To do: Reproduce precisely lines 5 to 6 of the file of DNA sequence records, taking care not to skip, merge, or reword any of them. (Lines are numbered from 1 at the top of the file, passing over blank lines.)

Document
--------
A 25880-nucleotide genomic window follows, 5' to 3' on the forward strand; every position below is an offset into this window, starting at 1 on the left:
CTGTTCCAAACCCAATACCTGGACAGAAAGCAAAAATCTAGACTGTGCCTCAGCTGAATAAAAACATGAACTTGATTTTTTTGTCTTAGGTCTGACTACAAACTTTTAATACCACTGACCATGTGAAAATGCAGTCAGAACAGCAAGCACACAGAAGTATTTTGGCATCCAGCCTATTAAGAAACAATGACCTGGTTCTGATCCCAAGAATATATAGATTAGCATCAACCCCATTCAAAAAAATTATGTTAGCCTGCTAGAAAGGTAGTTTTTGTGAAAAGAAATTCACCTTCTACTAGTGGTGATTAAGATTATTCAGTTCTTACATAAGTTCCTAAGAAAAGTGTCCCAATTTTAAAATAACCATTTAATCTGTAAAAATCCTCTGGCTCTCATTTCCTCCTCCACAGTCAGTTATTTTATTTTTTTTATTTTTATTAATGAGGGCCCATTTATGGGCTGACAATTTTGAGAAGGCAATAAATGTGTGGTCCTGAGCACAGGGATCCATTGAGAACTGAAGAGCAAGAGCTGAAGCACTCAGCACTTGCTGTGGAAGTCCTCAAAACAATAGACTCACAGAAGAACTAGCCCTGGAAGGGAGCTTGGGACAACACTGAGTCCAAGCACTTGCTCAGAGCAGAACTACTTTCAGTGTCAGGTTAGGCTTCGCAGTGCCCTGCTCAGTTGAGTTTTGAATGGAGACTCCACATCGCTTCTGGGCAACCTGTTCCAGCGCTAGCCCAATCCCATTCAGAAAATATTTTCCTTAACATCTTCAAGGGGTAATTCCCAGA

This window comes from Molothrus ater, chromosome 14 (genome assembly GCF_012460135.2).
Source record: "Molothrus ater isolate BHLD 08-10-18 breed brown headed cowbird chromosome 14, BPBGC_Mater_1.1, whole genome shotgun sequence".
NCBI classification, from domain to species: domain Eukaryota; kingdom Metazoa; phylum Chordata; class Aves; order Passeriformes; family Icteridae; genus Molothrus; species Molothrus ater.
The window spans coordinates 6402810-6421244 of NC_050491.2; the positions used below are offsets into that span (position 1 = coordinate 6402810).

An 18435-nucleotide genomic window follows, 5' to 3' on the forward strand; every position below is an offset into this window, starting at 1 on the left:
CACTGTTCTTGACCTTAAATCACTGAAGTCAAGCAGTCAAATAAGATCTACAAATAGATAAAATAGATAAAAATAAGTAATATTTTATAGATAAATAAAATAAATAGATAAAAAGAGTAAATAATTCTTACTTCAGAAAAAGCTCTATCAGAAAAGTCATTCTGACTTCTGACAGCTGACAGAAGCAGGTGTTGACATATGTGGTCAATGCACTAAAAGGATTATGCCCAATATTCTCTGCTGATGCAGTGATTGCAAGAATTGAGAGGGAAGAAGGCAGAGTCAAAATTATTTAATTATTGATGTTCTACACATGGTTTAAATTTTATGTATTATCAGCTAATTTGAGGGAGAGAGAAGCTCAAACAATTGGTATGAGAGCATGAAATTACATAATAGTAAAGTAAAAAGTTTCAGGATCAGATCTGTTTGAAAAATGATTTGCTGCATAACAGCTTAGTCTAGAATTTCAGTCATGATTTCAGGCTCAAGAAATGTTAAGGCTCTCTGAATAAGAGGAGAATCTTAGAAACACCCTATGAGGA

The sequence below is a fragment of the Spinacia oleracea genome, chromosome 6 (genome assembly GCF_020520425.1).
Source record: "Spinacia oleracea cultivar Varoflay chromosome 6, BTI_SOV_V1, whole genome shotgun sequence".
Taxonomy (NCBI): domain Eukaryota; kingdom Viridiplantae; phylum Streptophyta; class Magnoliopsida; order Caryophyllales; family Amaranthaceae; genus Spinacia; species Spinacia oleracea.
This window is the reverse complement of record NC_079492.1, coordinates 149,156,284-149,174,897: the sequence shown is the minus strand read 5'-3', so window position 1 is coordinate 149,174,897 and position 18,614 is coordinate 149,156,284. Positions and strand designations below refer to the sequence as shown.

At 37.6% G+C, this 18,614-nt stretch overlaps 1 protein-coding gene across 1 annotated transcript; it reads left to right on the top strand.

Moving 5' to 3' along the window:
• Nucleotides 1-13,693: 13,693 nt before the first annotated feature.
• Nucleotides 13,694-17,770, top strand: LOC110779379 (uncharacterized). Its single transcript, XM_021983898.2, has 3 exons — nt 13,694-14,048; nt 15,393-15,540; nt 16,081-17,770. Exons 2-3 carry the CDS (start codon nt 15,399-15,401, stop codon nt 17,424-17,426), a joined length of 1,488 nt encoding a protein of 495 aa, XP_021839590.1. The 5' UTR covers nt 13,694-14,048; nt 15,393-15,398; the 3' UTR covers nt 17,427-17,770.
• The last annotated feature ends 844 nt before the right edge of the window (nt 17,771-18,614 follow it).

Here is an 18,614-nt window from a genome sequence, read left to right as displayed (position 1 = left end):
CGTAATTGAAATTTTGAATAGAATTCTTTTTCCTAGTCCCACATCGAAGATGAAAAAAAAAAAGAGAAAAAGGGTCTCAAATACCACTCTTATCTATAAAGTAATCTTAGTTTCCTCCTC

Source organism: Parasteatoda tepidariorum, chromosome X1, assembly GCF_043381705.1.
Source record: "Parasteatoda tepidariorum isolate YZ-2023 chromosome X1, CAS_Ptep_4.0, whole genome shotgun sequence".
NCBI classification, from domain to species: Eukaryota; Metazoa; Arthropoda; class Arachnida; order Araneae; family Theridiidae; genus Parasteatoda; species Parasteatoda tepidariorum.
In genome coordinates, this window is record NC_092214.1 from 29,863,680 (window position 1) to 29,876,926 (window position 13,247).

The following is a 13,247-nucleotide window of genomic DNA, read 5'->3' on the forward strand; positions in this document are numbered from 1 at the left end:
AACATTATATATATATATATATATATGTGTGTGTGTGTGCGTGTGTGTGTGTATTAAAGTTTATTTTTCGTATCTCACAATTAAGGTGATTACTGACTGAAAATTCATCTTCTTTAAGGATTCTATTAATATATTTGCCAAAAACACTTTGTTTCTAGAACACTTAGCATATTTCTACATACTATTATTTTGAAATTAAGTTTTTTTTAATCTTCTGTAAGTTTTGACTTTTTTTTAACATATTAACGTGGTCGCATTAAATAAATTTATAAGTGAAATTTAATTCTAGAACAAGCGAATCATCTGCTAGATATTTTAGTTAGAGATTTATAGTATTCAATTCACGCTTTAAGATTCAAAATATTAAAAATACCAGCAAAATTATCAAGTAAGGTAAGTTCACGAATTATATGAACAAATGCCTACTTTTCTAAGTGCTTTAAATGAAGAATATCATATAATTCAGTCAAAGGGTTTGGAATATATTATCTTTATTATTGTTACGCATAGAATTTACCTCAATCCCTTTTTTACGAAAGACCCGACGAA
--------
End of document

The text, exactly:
NCBI classification, from domain to species: domain Eukaryota; kingdom Metazoa; phylum Chordata; class Aves; order Passeriformes; family Icteridae; genus Molothrus; species Molothrus ater.
The window spans coordinates 6402810-6421244 of NC_050491.2; the positions used below are offsets into that span (position 1 = coordinate 6402810).